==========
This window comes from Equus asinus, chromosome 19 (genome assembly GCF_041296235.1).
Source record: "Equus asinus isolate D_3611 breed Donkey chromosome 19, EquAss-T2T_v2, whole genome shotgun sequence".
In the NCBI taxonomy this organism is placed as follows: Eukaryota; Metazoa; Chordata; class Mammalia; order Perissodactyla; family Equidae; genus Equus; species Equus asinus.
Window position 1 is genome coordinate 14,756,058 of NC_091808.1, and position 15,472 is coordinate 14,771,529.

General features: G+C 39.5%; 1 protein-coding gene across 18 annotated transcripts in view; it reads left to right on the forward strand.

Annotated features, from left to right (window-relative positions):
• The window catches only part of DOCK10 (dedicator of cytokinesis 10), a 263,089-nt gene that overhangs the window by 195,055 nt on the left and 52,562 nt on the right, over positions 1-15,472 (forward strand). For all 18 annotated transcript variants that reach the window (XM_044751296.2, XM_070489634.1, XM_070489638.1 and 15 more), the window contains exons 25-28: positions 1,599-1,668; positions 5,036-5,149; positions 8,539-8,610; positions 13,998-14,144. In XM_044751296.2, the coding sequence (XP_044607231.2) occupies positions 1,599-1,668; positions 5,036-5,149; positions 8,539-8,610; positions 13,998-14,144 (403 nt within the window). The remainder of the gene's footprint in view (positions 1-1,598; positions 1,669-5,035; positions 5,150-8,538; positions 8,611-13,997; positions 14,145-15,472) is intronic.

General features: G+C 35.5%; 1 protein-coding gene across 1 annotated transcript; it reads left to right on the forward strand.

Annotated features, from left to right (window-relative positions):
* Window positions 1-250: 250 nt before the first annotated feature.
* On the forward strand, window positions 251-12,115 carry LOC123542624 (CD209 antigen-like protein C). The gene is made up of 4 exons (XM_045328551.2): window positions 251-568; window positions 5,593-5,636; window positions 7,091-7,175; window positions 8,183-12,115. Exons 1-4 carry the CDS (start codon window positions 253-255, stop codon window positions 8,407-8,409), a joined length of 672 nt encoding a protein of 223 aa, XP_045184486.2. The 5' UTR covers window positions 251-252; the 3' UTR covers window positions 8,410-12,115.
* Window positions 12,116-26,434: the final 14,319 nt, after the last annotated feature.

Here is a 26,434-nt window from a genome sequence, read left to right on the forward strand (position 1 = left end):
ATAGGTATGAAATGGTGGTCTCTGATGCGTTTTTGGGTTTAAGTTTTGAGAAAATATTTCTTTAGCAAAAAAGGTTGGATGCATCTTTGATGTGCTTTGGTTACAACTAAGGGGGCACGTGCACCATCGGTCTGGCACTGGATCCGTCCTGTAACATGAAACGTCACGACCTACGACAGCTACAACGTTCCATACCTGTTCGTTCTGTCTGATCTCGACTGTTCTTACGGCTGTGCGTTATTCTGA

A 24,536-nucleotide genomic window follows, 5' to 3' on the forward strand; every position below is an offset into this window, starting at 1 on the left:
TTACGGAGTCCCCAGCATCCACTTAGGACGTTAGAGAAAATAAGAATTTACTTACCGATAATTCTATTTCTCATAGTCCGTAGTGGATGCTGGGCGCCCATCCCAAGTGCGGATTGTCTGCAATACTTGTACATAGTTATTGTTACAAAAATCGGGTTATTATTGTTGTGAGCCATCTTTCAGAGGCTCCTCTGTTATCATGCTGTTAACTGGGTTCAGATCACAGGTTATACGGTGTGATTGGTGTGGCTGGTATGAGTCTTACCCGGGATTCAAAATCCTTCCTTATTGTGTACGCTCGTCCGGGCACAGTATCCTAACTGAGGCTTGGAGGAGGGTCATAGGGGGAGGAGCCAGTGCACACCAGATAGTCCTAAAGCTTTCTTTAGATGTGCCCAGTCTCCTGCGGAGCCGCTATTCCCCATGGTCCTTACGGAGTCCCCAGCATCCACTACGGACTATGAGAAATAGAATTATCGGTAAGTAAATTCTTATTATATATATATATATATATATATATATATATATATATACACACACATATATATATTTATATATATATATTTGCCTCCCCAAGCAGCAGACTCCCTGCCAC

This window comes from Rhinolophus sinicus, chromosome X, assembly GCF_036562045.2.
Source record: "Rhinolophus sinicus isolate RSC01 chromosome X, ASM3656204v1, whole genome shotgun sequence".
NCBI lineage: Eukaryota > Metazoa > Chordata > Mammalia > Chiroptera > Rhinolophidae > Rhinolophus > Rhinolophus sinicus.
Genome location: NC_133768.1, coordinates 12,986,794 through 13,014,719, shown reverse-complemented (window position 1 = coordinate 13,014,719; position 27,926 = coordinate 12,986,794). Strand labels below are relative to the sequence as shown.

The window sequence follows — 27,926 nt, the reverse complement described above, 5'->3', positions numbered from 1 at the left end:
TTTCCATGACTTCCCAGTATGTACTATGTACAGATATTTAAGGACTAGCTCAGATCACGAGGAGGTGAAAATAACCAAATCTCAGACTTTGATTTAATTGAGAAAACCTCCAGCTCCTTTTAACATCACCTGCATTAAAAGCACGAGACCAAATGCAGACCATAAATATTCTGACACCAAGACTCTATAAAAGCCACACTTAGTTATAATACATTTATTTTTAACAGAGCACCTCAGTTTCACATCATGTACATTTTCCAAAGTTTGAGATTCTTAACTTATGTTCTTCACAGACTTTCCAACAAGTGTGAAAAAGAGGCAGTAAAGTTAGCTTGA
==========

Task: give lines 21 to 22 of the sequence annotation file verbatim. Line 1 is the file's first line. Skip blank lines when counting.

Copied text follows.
The window sequence follows — 27,926 nt, the reverse complement described above, 5'->3', positions numbered from 1 at the left end:
TTTCCATGACTTCCCAGTATGTACTATGTACAGATATTTAAGGACTAGCTCAGATCACGAGGAGGTGAAAATAACCAAATCTCAGACTTTGATTTAATTGAGAAAACCTCCAGCTCCTTTTAACATCACCTGCATTAAAAGCACGAGACCAAATGCAGACCATAAATATTCTGACACCAAGACTCTATAAAAGCCACACTTAGTTATAATACATTTATTTTTAACAGAGCACCTCAGTTTCACATCATGTACATTTTCCAAAGTTTGAGATTCTTAACTTATGTTCTTCACAGACTTTCCAACAAGTGTGAAAAAGAGGCAGTAAAGTTAGCTTGA